•Suntheanine: 50 milligrams to 200 milligrams at bedtime. Theanine is an amino acid found in green tea. It not only improves deep sleep, but also can help you stay alert during the day. It works by assisting in the production of gamma-aminobutyric acid (GABA), an “inhibitory” brain chemical (neurotransmitter) critical for sleep (and the neurotransmitter stimulated by many prescription sleep medications). It also helps produce alpha waves, the type of electrical activity in the brain during relaxed, alert awareness, such as during meditation. In a study from Korean researchers, a theanine-containing supplement helped people fall asleep faster and sleep longer.

The only form of theanine that I use and recommend is Suntheanine (pure L-theanine), and it’s the only form that reputable companies use. Other brands contain inactive forms of the amino acid that actually block its effectiveness.

•5 HTP: 50 milligrams to 200 milligrams at bedtime. This amino acid raises your natural serotonin levels, which helps sleep. It also improves mood and decreases pain. Three studies support the use of 5 HTP for insomnia, according to a scientific paper on the amino acid in Alternative Medicine Review.

•Lemon balm extract: 20 milligrams to 80 milligrams at bedtime. A study by French researchers show this herbal compound is synergistic with passionflower, valerian, and other herbs for improving sleep quality, including falling asleep faster, sleeping longer, and clearing up daytime fatigue from poor sleep. (As a side benefit, it can help relieve anxiety, and prevent or ease viral infections.)

•Hops: 30 milligrams to 120 milligrams at bedtime. This herb is familiar to most of us as an ingredient in beer, but it has a long history of use as a mild sedative for insomnia and anxiety. One study from India showed that it was as effective as benzodiazepine drugs (such as Valium) in inducing sleep, but much safer.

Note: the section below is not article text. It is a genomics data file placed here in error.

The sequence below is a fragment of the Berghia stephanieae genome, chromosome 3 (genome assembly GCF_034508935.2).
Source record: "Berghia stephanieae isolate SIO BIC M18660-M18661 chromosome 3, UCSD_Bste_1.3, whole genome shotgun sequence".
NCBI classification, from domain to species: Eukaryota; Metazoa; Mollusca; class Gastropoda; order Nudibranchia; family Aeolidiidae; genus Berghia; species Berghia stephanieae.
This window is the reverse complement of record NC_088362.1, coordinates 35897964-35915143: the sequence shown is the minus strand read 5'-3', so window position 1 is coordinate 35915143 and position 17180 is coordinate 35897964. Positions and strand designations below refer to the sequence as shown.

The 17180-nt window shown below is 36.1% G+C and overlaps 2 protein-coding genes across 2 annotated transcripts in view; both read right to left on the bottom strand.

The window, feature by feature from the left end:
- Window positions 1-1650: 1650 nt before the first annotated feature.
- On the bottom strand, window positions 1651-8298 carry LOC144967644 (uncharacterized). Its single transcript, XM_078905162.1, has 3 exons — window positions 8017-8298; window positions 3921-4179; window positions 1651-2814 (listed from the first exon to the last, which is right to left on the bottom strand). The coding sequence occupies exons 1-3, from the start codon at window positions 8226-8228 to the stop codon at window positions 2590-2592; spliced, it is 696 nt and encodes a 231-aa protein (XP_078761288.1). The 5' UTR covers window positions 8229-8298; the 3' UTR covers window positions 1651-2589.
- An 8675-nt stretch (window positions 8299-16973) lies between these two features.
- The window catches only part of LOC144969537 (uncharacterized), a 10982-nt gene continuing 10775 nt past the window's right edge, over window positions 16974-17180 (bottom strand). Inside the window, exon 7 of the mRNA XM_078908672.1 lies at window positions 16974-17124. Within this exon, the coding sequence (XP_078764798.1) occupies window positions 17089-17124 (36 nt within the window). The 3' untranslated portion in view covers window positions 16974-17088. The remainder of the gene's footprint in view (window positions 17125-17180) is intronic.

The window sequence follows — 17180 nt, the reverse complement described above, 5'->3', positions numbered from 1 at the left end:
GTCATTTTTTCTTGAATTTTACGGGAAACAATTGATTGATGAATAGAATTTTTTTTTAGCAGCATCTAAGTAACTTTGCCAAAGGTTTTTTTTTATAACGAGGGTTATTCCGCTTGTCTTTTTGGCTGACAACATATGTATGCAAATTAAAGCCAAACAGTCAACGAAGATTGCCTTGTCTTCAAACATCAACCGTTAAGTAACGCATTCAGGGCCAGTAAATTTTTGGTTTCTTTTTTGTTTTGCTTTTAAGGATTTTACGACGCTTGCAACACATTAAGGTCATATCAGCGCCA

•Passionflower (passiflora): 90 milligrams to 360 milligrams at bedtime. This herb is used widely throughout South America as a folk remedy for insomnia and anxiety, and a number of scientific studies have validated its effect. For example, Korean researchers studied 110 people with insomnia, giving half of them passionflower and half a placebo. After just two weeks, those taking passionflower had dramatically longer sleep times, and woke up less frequently during the night.

•Valerian: 200 milligrams to 800 milligrams at bedtime. Calming, relaxing valerian is a classic herbal remedy for insomnia. A number of studies show that it can shorten the time it takes to fall asleep and lengthen the amount of time spent sleeping. And in moderate doses, it doesn’t produce any next-day grogginess, a common problem with sleep medications. (High doses of 450 to 900 milligrams of valerian can cause next-day sedation.)

“Valerian is a safe herbal choice for the treatment of mild insomnia,” concluded a team of doctors in the journal American Family Physician, after reviewing the many scientific studies on the herb. “Most studies suggest that it is more effective when used continuously rather than as an acute sleep aid,” they added. In other words, though you can use it intermittently, it’s more effective when used regularly.

Caution: About one in 10 people who take the herb finds it energizing rather than calming. If that’s your experience, use this herb for daytime anxiety rather than insomnia.